He also reaffirmed Taiwan’s role as a responsible stakeholder in the region, while vowing to avert war with mainland China through offensive and defensive means and negotiations.
“Taiwan’s most important priority should be to strengthen its national defence and deter the use of force by mainland China,” Hou wrote.
Hou, 65, was officially nominated by the Kuomintang in July to run for the island’s top post. He worked in the police department for over 30 years before becoming New Taipei City’s mayor in 2018.
In the article “Taiwan’s Path Between Extremes”, Hou called for proactive pragmatism and proposed the “three Ds” strategy – deterrence, dialogue and de-escalation – to maintain stability in the strait and broader Indo-Pacific region.
Hou said he believed that peace would be maintained through building Taiwan’s strength and by increasing dialogue with Beijing.
Beijing claims sovereignty over Taiwan and has promised to control it, even if that means using force.
Hou, citing the huge disparity between the military strength of Taipei, Taiwan, and Beijing, said that the island needed to use the available technologies and weapons in a creative way, as well as develop innovative, asymmetrical capabilities, so Beijing would be hesitant about taking any action.
He endorsed the “1992 consensus” in line with the Constitution of the Republic of China. He also said he was opposed to Beijing’s unification plan under “one country, two systems” and demands for Taiwan’s independence.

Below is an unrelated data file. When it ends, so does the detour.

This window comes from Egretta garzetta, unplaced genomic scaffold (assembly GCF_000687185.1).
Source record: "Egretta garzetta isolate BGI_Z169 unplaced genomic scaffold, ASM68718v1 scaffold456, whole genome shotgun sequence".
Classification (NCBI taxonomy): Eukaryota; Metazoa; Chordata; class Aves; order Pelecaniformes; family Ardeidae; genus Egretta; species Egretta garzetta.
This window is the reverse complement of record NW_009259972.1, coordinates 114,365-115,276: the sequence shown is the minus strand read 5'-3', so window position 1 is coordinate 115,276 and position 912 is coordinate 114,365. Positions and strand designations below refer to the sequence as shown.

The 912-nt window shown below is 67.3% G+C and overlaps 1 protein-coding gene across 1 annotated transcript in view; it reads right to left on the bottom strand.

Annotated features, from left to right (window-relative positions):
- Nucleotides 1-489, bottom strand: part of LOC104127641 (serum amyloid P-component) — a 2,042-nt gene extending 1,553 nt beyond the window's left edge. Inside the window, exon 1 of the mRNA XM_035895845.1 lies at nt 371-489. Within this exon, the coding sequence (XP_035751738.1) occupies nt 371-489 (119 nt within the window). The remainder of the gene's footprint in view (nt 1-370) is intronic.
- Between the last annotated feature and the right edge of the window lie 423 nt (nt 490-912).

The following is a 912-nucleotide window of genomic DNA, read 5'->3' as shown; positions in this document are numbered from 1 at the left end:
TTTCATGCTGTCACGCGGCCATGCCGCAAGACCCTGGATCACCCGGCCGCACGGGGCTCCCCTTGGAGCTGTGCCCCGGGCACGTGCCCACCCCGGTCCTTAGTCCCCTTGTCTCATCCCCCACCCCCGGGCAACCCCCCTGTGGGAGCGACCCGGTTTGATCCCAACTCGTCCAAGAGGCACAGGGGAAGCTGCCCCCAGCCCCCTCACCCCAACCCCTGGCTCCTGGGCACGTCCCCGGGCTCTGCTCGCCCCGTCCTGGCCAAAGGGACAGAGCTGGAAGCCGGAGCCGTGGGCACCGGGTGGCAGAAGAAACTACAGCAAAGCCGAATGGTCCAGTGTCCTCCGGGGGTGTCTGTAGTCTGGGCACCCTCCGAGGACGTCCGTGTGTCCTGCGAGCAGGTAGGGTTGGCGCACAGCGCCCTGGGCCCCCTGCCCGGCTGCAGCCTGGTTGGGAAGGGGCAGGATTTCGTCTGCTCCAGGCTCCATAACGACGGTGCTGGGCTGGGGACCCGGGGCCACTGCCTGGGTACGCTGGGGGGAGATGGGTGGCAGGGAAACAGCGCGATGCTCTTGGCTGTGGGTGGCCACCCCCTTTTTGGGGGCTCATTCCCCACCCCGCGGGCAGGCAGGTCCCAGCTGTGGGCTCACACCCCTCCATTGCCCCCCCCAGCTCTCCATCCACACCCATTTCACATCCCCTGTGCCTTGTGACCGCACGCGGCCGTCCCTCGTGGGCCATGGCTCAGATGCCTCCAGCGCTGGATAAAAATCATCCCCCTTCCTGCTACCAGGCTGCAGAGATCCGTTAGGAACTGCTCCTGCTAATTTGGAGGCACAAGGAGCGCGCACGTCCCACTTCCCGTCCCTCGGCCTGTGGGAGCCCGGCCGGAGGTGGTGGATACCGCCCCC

There is a consensus between the Communist Party and the former ruling KMT that there is one China, but they disagree on what this means.
President Tsai Ing-wen, from Taiwan’s independence-leaning Democratic Progressive Party, has rejected the consensus, which Beijing demands as a precondition for cross-strait dialogue.
Hou, in his article, asserted that Taiwan is a sovereign nation. He stressed that he will continue to communicate with the other side of the Strait so as to avoid any military miscalculations.
“In international intergovernmental organisations such as the Asia-Pacic Economic Cooperation [forum]Taiwan is an equal member of the United Nations and its specialised agencies. In the United Nations and its specialised agencies, the international community also expects meaningful participation from Taiwan,” he said.
“Continued interactions between the two sides [of the strait] De-escalating future risks can be achieved by focusing on functional aspects.
“This is what I call principled interactions on the basis of equality, goodwill, and dignity.”
In terms of Taiwan’s relationship with partners, Hou said Taiwan should continue forging close ties with the US and like-minded countries in Asia, and he would not take the US’ security support of Taiwan for granted.
Like most countries, the US – Taiwan’s biggest informal ally – does not support Taiwan as an independent state but is opposed to any unilateral change of the cross-strait status quo by force.
Cross-strait relations is a major issue in the campaign for the island’s presidential election in January.
A poll conducted by the online news outlet Newtalk this month shows that William Lai Ching Te, DPP candidate, is currently leading with 32 percent of respondents choosing him as their favorite candidate. Hou attracted 21 per cent and Taiwan People’s Party candidate Ko Wen-je was on 24 per cent, while 12 per cent chose independent candidate Terry Gou. The remaining did not select a preferred candidate.